The European Commission has published a new study Environmental impact assessments of innovative bio-based products. The study aims at providing science-based facts and evidences on the environmental impacts of bio-based products for comparison with petrochemical plastic counterparts, in order to support the future bioeconomy policy and decision-making at the EU level. The report concludes that for all analysed case studies, the bio-based products offer environmental benefits in the impact categories climate change and abiotic depletion in comparison to their conventional plastic counterparts.

Seven cradle-to-grave Life Cycle Assessment (LCA) case studies were carried out covering three major commercialised bio-based polymers:

  • Bio-based polyethylene terephthalate (PET; “beverage bottles”);
  • Polylactide acid (PLA; “single-use cups”, “single-use cutlery”, “packaging films”);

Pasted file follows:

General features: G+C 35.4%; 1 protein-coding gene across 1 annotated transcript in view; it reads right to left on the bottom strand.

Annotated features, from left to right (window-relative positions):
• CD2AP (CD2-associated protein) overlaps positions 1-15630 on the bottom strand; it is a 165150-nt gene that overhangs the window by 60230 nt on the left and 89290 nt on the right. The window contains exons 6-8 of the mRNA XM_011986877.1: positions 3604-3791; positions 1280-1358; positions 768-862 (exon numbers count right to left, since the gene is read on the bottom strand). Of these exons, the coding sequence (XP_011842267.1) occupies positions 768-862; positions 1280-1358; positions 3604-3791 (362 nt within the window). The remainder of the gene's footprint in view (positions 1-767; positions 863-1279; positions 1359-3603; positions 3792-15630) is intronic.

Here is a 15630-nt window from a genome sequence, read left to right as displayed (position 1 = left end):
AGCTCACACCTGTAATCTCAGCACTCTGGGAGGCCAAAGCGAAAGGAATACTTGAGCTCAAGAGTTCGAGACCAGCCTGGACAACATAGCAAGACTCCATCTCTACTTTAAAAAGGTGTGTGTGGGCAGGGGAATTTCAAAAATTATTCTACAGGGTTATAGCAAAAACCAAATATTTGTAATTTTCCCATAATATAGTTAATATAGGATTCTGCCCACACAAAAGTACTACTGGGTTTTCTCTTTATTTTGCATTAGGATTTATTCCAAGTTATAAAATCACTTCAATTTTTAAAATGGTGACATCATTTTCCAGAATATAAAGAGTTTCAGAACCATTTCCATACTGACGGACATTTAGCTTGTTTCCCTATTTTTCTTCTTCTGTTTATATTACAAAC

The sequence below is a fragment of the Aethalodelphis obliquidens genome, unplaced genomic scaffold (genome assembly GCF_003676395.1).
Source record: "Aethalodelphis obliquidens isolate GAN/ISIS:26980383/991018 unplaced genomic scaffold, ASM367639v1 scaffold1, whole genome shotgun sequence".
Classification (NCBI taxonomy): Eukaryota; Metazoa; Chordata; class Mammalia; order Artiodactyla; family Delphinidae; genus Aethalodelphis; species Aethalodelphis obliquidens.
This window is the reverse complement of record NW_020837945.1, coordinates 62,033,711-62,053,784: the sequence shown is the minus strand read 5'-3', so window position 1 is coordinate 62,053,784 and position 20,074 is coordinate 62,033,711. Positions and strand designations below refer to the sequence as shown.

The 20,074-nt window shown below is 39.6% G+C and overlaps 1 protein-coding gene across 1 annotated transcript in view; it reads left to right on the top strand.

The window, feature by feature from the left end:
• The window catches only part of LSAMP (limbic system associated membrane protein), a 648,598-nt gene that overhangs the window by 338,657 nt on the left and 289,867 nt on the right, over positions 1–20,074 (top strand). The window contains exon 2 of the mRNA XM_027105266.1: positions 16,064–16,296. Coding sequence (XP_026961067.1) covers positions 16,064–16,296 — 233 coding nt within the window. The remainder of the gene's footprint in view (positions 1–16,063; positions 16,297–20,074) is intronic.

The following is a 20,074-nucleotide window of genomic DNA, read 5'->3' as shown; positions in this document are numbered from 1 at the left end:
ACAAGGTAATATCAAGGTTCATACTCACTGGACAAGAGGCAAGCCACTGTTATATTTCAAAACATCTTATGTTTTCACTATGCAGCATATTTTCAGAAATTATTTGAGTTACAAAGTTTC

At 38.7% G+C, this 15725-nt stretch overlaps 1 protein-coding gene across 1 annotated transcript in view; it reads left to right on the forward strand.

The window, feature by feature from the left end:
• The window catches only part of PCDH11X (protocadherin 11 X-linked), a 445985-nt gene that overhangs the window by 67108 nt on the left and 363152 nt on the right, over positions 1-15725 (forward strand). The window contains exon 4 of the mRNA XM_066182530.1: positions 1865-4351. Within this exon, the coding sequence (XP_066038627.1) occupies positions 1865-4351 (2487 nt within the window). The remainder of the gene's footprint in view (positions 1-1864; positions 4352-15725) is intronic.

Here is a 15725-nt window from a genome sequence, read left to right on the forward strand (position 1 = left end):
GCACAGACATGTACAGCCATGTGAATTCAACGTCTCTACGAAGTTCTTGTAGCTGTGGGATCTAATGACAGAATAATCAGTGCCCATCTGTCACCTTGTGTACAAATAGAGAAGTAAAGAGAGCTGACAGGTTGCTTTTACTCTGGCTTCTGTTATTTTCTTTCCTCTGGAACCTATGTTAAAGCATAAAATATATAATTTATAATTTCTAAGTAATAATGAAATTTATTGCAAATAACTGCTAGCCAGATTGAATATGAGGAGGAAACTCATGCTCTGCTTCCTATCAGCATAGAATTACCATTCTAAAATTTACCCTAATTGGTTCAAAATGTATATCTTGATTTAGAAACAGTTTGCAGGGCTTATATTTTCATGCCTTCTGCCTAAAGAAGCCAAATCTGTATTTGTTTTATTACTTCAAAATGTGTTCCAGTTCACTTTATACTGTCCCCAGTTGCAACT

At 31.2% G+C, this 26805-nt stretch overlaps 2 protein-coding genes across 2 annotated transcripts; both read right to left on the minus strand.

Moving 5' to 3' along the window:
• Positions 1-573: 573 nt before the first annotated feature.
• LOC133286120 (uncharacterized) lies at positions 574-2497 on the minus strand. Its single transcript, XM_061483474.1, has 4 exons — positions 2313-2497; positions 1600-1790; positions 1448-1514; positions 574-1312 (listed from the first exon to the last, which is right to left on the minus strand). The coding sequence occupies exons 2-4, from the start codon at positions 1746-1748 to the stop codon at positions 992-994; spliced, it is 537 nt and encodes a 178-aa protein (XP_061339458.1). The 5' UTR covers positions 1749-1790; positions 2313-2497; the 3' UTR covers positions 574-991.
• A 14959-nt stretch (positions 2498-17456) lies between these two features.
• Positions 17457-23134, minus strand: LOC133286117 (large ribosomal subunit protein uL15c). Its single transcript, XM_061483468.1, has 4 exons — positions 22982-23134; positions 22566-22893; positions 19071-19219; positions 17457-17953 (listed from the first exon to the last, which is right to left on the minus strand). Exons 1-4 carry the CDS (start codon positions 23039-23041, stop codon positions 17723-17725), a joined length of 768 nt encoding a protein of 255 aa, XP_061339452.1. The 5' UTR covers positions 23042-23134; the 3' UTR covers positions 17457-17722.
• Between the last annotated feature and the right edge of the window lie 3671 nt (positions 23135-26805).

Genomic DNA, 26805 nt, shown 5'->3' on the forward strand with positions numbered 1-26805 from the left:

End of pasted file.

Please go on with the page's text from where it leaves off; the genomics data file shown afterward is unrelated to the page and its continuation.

• Starch plastics (“clips”, “mulch films” and “carrier bags”).

Specifically, in the case of climate change, the report states that the chosen end-of-life has a direct impact on the overall savings of Green House Gas (GHG) emissions. With intended end-of-life, the bio-based products could offer more than 65% GHG emissions savings, instead of 14% with the EU mix. With a sound waste management, bio-based products have a great potential.

The study uses five further environmental impact categories to stablish the comparison between bio-based and petrochemical plastics: climate change, abiotic depletion, particulate matters, photochemical ozone formation and terrestrial eutrophication.

EUBP members OWS, Novamont SpA, Total Corbion BV, NatureWorks LLC and Neste Oyj have contributed to the research.

The study is available for download here.